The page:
Posts Tagged Blu-ray Disc
Three Months in Customer Service Limbo
By DAVID SEGAL
Published: June 23, 2012
THE Haggler’s column about a man whose Facebook account was hijacked by a sneaker-selling spammer provoked a lot of been-there e-mails, and some of them were kind of amusing. One, from Bryan Dale of Toronto, is destined to become a plot point in a Channing Tatum rom-com:
“One day, for no apparent reason, I was locked out of Facebook and told I had to prove my identity to regain entry. The protocol I was required to follow was to identify four of seven randomly selected photographs of my Facebook friends.
“Given that I use Facebook for networking and had never met most of my ‘friends,’ this was difficult. It was made impossible, however, because most of my Facebook friends are connected with pit bull advocacy and many of their pictures presented to me were actually pictures of their dogs.”
On second thought, for this to work in a script, we’ll need to tinker with the breed. Maybe a Labradoodle? Whatever. It’s movie gold.
Now to a new tale:
Q. I’ve been trying to get my Hewlett-Packard Envy laptop repaired for more than three months. Without exaggerating I can tell you that this has been the most frustrating customer-service failure I’ve ever experienced. And I’ve been around a while.
I contacted H.P. in the beginning of March, when the laptop was about five weeks old. There was a dead pixel right in the middle of the screen. Also, the laptop had a huge bulge in the track-pad area, and the Blu-ray drive stuttered.
My first call to H.P. resulted in a brush off. The pixel issue isn’t covered by the two-year warranty, I was told. Conveying my disappointment and annoyance got me nowhere. But a few days later, an H.P. rep e-mailed. An agent, it turned out, had escalated the issue and I was told the screen would be repaired and the other problems fixed. I mailed the computer to the company.
When I checked on the progress of the repair, H.P., to my amazement, could not confirm what repairs had been done. I was already on a low boil when the computer was returned and the screen was in the same damaged condition.
Another call to H.P. This time, someone described as a case manager offered me a refund or, if I wanted to keep the computer, an additional year of warranty. When I suggested that wasn’t much of an enticement, the case manager tossed in accidental damage coverage as well.
By now it’s May. I sent back the laptop and waited. And waited.
(O.K., the Haggler is going to interrupt here and give a quick summary of the rest of this tale, which goes on at somewhat numbing length and, in its original form, includes lots of all-caps, which everyone knows are banned by the Geneva Conventions of Grousing in Print. The gist is that this grouser, John Kosgrove, asked for an upgrade, citing the hassle and delay, and H.P. agreed. But because H.P. is apparently run by arrogant sadists — the Haggler is paraphrasing here — this led only to more hassle and more delay.
The back-and-forth continues for weeks. When the Haggler asked Mr. Kosgrove recently if his computer had finally materialized, he wrote this:)
No. I learned yesterday that they have thrown out, or recycled, my computer. Which they did without notifying me or getting my permission and certainly before anything had been done to resolve this situation. I still can’t believe it. John Kosgrove
A. How, you may wonder, is it possible that a company as august as H.P. is unable to repair and/or upgrade a computer in three months?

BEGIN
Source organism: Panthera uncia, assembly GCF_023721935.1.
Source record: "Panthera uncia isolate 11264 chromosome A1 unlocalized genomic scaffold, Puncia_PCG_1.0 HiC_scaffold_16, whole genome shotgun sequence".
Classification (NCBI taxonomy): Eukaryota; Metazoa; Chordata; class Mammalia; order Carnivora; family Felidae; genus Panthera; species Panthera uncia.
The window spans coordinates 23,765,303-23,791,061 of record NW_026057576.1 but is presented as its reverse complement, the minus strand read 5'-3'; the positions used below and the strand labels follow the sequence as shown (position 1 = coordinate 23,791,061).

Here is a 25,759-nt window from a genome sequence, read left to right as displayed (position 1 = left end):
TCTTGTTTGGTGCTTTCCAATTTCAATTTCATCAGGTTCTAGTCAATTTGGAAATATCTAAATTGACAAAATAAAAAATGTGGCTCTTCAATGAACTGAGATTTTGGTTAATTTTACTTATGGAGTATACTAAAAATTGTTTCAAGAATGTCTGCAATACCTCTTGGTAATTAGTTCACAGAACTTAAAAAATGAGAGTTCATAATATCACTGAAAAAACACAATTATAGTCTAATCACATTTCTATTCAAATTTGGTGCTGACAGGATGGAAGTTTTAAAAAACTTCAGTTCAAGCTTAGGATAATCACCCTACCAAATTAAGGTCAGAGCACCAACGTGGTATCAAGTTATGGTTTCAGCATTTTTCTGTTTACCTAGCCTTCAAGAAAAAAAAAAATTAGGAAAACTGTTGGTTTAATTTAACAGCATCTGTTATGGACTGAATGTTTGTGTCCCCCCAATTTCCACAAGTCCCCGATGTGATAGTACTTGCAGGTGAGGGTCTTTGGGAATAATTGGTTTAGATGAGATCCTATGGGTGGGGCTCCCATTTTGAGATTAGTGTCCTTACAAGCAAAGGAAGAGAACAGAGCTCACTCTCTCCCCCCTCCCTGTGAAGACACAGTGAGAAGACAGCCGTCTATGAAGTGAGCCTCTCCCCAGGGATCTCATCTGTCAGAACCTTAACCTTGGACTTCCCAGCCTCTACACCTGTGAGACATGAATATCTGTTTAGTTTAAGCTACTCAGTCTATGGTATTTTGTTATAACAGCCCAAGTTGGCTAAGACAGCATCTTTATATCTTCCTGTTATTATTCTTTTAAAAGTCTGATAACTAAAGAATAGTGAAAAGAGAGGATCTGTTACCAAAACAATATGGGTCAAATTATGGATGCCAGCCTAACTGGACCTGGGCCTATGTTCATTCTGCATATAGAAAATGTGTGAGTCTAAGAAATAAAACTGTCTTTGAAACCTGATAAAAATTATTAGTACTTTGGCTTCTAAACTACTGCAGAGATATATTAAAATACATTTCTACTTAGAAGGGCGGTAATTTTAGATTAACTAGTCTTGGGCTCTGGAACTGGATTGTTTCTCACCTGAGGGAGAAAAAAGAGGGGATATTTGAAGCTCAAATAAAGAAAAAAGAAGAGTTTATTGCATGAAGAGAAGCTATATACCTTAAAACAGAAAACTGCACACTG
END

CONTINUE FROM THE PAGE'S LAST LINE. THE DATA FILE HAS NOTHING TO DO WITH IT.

Typically, in these situations, the Haggler hopes that someone in the company can explain. But at H.P., employees seem to live by the reporter’s adage that it is better to show rather than tell. The Haggler’s experience was surprisingly similar to Mr. Kosgrove’s: it was unsatisfying and it took too long.
In most instances, a company needs about two days, maybe three, to get to the bottom of a service glitch like the one described above. It took the H.P. spokeswoman Marlene Somsak five days. That would not seem particularly awful except that after five days, this is nearly all of what she said:
“Our pixel repair policy wasn’t clear to the agent who fielded this customer’s call,” she said. “He should have had a repair or a replacement because of that issue and that is now clear to our agents.”
She expanded a bit. It turns out that because Mr. Kosgrove bought a high-end laptop, he is covered by the warranty if only a single pixel is dead. That isn’t true of other, less expensive models, she said.
In other words, the person who took Mr. Kosgrove’s call back in March made a mistake.
Now this is positively revelatory if all you want to understand is what went haywire in the first three minutes of this unfortunate episode. But it sheds not a busted pixel’s worth of light on the remaining three months of errors and irritations.
The Haggler expressed his dismay over the paucity of information collected by Ms. Somsak after five days. She politely deflected. And suddenly there seemed two possibilities: Either Ms. Somsak knew a lot more than she was letting on and wasn’t sharing. Or Ms. Somsak had run into exactly the same obstacles as Mr. Kosgrove and had learned next to nothing.
The Haggler had a hunch that it was the latter. So he asked Ms. Somsak: Did this little inquiry take so long and yield so little, because you had encountered some of the very issues that had exasperated this customer?
She laughed, paused and said as diplomatically as possible, “It took me longer to get the answer than I would have liked.”
As it now stands, Mr. Kosgrove is receiving a substantially upgraded computer, which will be built by June 29, and shipped soon after. Ms. Somsak said the machine should be landing in Mr. Kosgrove’s hands in early July. For perfectly understandable reasons, she was reluctant to make any guarantees.
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